These are all critical components of campaign planning that, if not accounted for ahead of time, can lead to costly misses.
Pinpoint channels of real purpose to build real connections
Over the last decade there has been an explosion of new digital touchpoints. With new content formats and emerging channels to engage on, brands and marketers have pursued omnichannel capabilities, being active on any and all channels where prospective audiences interact. But as the landscape evolves, people are understanding that it’s far more valuable to focus on the right message, for the right audience, on the right channel and at the right time, in order to maximize conversion and engagement. This “opti-channel” marketing approach can only be executed if marketers have the metrics readily available to determine those “right” decisions, moving where the analytics signal them to go as user preferences and behavior fluctuates.
One example of a major blind spot is “dark social,” or social shares in microbrowsers such as Facebook, WhatsApp or iMessage that do not contain any digital referral information about the source.
Marketers must turn a light onto the dark spaces they cannot see in order to grasp how peer referrals in microbrowsers contribute to web traffic and campaign results. In our recent study, we found that while nearly 64% of links shared within microbrowsers have their campaign IDs intact, the other 36% don’t. Marketers must understand the bigger picture and possible missed opportunities when ignoring how content is viewed in a microbrowser. Understanding microbrowser traffic and its relationship to social media can help correlate where conversions are really coming from. By doing this, marketers can boost or reduce spend accordingly to see a better ROI.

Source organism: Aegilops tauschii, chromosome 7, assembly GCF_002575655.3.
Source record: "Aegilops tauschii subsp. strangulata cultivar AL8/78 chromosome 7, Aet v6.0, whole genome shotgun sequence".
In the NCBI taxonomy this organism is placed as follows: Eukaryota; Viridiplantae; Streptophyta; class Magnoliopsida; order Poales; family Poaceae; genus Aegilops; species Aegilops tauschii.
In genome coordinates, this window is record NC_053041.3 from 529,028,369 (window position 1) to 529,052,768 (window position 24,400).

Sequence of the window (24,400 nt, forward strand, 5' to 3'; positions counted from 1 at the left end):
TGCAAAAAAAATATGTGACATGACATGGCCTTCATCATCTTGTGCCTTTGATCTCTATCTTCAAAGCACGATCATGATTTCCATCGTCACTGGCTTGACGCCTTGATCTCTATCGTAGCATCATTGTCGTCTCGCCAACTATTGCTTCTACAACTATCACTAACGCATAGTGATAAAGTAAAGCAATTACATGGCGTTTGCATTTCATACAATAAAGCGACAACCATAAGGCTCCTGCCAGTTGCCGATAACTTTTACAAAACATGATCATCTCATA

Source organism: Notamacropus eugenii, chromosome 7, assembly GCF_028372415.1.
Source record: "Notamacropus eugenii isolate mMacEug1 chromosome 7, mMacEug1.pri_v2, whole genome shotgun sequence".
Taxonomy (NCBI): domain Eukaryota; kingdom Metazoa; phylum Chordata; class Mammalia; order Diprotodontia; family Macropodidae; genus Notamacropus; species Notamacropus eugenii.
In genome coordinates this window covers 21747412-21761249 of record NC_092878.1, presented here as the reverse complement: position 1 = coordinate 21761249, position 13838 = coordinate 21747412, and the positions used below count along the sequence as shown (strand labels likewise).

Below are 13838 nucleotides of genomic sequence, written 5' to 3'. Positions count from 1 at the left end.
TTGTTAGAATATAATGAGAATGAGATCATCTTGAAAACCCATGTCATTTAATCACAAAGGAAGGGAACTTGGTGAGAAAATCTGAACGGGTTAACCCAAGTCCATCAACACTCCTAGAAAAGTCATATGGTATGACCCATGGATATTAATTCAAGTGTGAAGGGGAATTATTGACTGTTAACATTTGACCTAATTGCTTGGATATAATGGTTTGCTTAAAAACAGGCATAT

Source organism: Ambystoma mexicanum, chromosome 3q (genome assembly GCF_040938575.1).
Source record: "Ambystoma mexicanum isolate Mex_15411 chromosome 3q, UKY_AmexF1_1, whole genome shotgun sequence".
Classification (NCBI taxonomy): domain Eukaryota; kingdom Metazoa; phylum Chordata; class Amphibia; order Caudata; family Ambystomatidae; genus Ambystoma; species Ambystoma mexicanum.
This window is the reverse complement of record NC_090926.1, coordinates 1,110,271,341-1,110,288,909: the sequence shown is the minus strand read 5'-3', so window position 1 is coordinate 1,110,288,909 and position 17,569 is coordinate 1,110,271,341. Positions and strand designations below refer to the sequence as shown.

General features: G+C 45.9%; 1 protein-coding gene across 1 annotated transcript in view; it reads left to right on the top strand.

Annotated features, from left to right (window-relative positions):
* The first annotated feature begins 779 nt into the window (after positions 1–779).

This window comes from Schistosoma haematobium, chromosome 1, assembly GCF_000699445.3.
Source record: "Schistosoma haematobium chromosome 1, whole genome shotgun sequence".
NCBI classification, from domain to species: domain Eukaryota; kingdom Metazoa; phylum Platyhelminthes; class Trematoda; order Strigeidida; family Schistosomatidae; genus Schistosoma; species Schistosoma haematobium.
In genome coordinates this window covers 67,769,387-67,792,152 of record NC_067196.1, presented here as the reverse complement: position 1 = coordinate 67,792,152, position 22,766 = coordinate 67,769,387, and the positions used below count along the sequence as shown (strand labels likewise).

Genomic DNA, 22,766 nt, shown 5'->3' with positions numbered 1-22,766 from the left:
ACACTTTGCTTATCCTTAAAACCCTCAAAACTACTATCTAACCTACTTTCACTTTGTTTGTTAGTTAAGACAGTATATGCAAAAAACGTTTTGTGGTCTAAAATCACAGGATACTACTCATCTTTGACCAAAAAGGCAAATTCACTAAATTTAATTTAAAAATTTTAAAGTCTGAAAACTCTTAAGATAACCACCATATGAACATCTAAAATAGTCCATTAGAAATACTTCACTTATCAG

Improve alignment between marketing and IT to democratize data & insights
Marketing teams often deploy the tools they think they need, excited about the workflow benefits or efficiencies they’ll gain by putting them to use. However, if marketers, developers and the IT powers don’t keep in step with each other through these implementation decisions, companies can be left with several point solutions that fall short of a cohesive, organization-wide technology stack – especially one that delivers the analytics needed for robust campaign planning. With visibility into marketing’s needs and goals, IT can offer valuable insights into how preferred solutions can be integrated with other systems, benefiting the entire company at scale and providing insights to all relevant teams.
To avoid missing out on the advantages of diverse thinking to interpret data differently – and therefore propose new opportunities to turn insights into action – ensure democratized access to the insights. All content creators need access to user-engagement metrics to make informed decisions. This includes measuring consistency, consumer awareness, and all-important engagement metrics to keep a pulse on how the brand’s messaging resonates. When planning new content, martech solutions like a DAM can help to pinpoint the most-used content and identify gaps, too. With the data to identify assets that are rarely used, businesses can investigate the root cause, and then repurpose, enhance or create different versions to test engagement.
Navigating the world of data and analytics in the quest to win consumer attention has become a daily undertaking for marketers. The good news is that with the right approach and technology, that effort leads to greater opportunity.